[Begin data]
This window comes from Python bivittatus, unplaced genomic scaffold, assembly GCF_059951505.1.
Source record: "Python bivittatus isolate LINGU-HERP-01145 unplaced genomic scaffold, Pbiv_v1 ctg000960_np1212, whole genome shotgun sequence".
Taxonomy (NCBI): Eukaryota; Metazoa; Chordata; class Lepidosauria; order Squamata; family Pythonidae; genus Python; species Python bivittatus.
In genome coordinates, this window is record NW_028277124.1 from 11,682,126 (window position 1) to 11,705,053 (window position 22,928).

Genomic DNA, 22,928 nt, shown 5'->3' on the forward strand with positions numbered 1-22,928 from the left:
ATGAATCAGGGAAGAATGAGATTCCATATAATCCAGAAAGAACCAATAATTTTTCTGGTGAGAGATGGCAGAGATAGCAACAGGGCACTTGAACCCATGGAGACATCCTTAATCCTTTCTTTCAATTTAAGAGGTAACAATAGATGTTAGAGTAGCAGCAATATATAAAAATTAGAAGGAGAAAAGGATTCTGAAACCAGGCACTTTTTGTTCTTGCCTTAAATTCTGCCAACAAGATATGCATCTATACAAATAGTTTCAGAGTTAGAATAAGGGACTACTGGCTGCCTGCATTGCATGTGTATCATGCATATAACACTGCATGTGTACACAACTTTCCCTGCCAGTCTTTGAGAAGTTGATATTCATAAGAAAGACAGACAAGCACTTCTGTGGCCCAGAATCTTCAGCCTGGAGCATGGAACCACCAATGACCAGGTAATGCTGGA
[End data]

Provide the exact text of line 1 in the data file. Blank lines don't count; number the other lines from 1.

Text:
This window comes from Python bivittatus, unplaced genomic scaffold, assembly GCF_059951505.1.